B-vitamins and homocysteine in Spanish institutionalized elderly.Int J Vitam Nutr Res. 2007 Jan; 77(1):22-33.IJ
Hyperhomocysteinemia is an accepted risk factor for cardiovascular disease, and possibly also for cognitive impairment and dementia. It has also been proposed as a marker for the status of the B vitamins, which participate in the metabolism of homocysteine. Therefore, especially in the elderly, it is important to know the prevalence of high homocysteine (tHcy) levels and the influence that B vitamins have on them.
MATERIAL AND METHODS
218 elderly of both sexes, aged 60-105, living in an elderly home in Granada (Spain), were screened for serum folate, red blood cell (RBC) folate, serum cobalamin (B12) (Abbott, IMx), holotranscobalamin II (Holo-TC II) (HoloTC RIA, Axis-Shield), methylmalonic acid (MMA) (MS-GC), total pyridoxine (B6) (HPLC), and total homocysteine (tHcy) (Abbott, IMx).
Hyperhomocysteinemia (tHcy >12 pmol/L) was detected in 80.7%. Serum folate deficiency was severe (< or =4 ng/mL) in 19.3% and moderate (4-7 ng/mL) in 43.1%. In 14.2% of the elderly RBC folate was < or =175 ng/mL, and in 61.0% it was between 175-400 ng/mL. Vitamin B12, measured in serum (< or =200 pg/mL), was deficient in 15.8%, but if measured as Holo-TC II (< or =45 pmol/L), deficiency ranged up to 39.1%. MMA was high (> or =300 nmol/L) in 45.6%. Vitamin B6 (< 20 nmol/L) was low only in one person. In order to identify the factors that could predict tHcy levels, a multiple regression analysis was performed. Best results corresponded to the combination of log serum folate and log Holo-TC II, which gave values of R > 0.5. If analyzed independently, the highest correlation was with log serum folate (r = -0.290), followed by RBC folate (r = -0.263), Holo-TC II (r = -0.228), log B12 (r = -0.175), and log B6 (r = -0.078).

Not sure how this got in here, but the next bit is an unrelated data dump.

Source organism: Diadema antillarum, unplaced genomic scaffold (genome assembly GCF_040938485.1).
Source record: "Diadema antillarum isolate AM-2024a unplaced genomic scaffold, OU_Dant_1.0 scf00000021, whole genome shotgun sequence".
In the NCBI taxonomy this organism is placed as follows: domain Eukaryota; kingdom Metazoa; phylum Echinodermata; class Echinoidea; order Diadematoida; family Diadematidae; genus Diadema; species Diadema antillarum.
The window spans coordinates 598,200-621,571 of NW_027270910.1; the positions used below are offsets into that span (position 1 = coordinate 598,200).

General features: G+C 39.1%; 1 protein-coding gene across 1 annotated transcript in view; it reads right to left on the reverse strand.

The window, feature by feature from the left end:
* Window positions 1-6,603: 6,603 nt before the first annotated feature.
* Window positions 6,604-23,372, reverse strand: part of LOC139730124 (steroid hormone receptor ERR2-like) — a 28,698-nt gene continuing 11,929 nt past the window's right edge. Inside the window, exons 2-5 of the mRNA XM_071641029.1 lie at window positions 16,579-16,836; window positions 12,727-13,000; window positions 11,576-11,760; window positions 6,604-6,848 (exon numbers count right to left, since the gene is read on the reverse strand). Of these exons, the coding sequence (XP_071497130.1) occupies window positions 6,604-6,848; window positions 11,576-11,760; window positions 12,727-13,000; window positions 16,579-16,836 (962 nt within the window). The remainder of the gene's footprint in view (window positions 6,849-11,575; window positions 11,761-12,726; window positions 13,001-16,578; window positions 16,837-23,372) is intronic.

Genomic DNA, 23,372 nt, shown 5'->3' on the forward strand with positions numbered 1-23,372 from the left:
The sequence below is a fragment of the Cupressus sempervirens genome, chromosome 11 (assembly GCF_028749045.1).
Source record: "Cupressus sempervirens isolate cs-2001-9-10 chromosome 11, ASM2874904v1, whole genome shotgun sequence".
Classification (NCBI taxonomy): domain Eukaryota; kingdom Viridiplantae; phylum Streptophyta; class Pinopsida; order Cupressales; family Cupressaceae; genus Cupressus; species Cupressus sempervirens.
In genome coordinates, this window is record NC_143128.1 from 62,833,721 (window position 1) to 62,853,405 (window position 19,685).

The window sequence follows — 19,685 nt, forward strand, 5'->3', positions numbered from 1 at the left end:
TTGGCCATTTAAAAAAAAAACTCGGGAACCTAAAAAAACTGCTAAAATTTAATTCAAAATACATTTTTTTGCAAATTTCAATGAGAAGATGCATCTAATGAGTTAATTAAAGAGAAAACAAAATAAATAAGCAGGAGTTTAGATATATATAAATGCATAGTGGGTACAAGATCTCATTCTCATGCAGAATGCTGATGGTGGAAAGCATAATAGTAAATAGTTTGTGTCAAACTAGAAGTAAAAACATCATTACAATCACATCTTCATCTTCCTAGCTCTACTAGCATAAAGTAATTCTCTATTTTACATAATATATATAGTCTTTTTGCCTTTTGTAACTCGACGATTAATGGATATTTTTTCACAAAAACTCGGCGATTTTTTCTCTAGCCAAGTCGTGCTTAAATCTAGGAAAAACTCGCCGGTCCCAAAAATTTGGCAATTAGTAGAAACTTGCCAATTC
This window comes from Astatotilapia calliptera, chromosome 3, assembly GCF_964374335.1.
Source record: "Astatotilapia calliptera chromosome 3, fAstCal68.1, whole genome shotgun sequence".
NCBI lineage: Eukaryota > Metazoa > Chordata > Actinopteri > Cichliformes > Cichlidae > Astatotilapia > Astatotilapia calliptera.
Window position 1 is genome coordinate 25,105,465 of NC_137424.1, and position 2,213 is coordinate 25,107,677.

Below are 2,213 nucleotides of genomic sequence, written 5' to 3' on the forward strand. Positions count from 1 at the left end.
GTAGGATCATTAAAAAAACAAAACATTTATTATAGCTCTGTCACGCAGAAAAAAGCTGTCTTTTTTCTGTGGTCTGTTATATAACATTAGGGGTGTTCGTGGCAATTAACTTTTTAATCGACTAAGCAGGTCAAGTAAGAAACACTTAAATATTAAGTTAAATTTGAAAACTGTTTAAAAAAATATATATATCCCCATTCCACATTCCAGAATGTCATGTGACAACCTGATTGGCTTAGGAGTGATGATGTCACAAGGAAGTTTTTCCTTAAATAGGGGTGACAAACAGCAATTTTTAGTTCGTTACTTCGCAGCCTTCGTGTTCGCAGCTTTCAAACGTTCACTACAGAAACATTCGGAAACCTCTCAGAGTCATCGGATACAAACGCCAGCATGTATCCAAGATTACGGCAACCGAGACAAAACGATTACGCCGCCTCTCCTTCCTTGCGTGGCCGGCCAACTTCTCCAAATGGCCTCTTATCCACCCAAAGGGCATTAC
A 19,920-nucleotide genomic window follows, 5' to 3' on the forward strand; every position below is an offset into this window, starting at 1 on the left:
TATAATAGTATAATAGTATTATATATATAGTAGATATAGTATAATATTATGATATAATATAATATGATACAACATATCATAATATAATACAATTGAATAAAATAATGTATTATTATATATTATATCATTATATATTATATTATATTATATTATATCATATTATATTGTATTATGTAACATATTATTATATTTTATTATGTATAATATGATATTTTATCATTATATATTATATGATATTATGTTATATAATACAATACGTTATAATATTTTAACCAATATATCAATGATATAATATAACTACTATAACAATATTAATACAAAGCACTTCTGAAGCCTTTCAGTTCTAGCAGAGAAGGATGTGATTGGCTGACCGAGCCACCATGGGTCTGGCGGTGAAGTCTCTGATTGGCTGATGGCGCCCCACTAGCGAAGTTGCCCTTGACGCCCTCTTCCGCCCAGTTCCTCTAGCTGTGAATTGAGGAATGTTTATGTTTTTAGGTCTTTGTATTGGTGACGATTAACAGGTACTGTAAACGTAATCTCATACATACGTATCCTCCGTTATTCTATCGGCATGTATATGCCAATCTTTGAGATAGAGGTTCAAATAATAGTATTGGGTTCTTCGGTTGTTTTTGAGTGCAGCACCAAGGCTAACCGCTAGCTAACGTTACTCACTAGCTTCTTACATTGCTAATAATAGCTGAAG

There is a high prevalence of vitamin B deficiency and hyperhomocysteinemia in the studied population. Our data confirm the influence of these vitamins, especially folate, on tHcy levels, but hyperhomocysteinemia cannot be used as the only diagnostic criterion to detect subclinical vitamin deficiency in elderly people, especially to detect vitamin B12 deficiency.